“I take full responsibility for my relationship with the media. When this first broke out, the terrifying event took place, my house was barraged with what I believe was 20 media trucks, barrages, every emporium you could imagine, and I just wanted them away from my house because they were scaring my kids. They hounded me. I agreed to go on national TV to tell my side of the story and asked for legal help,” he said.

Peterson singled out cable host Nancy Grace and the made-for-TV movie about him starring Rob Lowe for the most withering criticism, accusing prosecutors and police of leaking information for those shows so that potential jurors could see it before his trial.

“Everything from busy bodies like Nancy Grace to the local and national news to that ridiculous movie that was played repeatedly right before my trial, during my trial, which introduced to the public evidence that the state’s attorney’s office knew would never be allowed in a court, but it allowed the jury, pretty much guarantee, that I would not receive a fair trial,” Peterson said.

He spoke lovingly of his six children, but at one point said his two sons with Savio had been coached to lie about an altercation they witnessed during his divorce. He blamed Savio and divorce attorney Harry Smith for that alleged action.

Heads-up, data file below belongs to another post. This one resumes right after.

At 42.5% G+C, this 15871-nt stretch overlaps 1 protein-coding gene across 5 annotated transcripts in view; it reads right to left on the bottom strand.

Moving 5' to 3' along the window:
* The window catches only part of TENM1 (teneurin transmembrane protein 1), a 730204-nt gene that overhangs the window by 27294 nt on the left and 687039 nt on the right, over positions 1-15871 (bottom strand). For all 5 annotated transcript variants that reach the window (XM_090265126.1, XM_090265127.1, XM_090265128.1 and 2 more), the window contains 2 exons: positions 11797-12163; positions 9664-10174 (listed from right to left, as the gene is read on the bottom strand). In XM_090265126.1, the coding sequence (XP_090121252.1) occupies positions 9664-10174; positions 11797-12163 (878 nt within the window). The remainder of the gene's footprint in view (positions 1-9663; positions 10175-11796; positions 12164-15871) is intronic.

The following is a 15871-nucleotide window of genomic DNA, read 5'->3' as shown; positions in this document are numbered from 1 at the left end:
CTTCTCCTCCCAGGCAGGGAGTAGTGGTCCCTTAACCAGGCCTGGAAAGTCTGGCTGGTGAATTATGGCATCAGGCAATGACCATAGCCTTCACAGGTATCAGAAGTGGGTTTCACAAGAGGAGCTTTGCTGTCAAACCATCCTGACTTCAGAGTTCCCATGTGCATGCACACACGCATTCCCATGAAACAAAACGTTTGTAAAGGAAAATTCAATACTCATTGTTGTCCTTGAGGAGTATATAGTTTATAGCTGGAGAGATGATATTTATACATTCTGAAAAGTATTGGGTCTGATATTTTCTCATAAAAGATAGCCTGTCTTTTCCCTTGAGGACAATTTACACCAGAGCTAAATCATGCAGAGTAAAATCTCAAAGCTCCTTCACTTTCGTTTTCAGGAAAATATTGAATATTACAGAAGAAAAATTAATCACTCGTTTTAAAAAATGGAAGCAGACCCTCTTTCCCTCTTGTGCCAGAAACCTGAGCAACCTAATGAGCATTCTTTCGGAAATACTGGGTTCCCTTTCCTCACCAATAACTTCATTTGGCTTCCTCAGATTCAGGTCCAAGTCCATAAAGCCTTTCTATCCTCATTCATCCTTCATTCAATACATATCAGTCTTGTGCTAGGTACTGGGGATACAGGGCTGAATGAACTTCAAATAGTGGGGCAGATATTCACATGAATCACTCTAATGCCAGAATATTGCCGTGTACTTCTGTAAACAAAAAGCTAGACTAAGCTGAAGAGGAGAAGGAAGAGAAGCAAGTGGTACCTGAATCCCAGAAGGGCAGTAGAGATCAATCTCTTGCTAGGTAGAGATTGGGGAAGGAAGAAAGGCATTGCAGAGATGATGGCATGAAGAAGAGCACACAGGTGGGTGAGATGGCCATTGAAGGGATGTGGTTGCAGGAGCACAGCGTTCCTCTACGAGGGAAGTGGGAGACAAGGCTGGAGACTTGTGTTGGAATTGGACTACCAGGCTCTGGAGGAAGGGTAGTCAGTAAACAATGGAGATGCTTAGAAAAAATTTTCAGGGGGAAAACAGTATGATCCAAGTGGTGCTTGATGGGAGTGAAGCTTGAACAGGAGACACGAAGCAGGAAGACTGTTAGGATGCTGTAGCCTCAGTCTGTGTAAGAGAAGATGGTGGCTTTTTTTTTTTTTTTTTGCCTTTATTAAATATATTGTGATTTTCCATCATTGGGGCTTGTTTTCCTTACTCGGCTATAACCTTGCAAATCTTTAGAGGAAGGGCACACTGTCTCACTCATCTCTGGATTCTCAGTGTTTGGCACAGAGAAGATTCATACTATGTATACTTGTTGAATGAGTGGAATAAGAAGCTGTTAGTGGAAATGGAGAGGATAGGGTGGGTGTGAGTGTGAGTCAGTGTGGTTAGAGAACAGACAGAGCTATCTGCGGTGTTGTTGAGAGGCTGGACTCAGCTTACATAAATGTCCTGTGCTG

“In my experience in divorce situations everybody lies and everybody lies basically under the instructions of their own attorneys,” said Peterson.

Claims made by Savio before her death and by Stacy to others regarding threats he made were just an effort to get money from him:

“We have to look at statements that were made that convicted me were all statements made by women who were trying to better position themselves in a divorce or as testified trying to extort money out of a divorce,” he said.

Peterson saved his bitterest blows for prosecutor James Glasgow and Illinois State Police, whose re-investigation of Savio’s death led to the murder charges that sent him to prison.

“For the last couple of years the Illinois State Police in conjunction with the Will County State’s Attorney’s office has conducted the most extensive, expensive, and obsessive investigation probably known in the United States. They harassed every family member, friend, friend of friends, neighbor, fellow employee, love interest I have ever had. They did illegal searches on my property without a warrant and when they obtained warrants, they did it with three-year-old bad probable cause. What this did was give the Illinois State Police the ability to souvenir hunt, steal from my home. No usable evidence was ever found,” Peterson said.

Glasgow scoffed at the criticism of him and police investigators, saying the tirade showed only that Peterson killed Savio — and that he has serious mental problems.

“We all got an opportunity to see a psychopath revealing himself in court,” Glasgow said after the sentencing.

Savio’s brother, Henry, who was thrown out of the courtroom for yelling at Peterson, dismissed the rants as “all lies.”

“I think he was just lashing out at everyone,” agreed Pam Bosco, the long-time spokeswoman for Stacy’s relatives, whom Peterson during his outburst called a “skinny butt spokesperson” who acted during his trial as a front for prosecutors.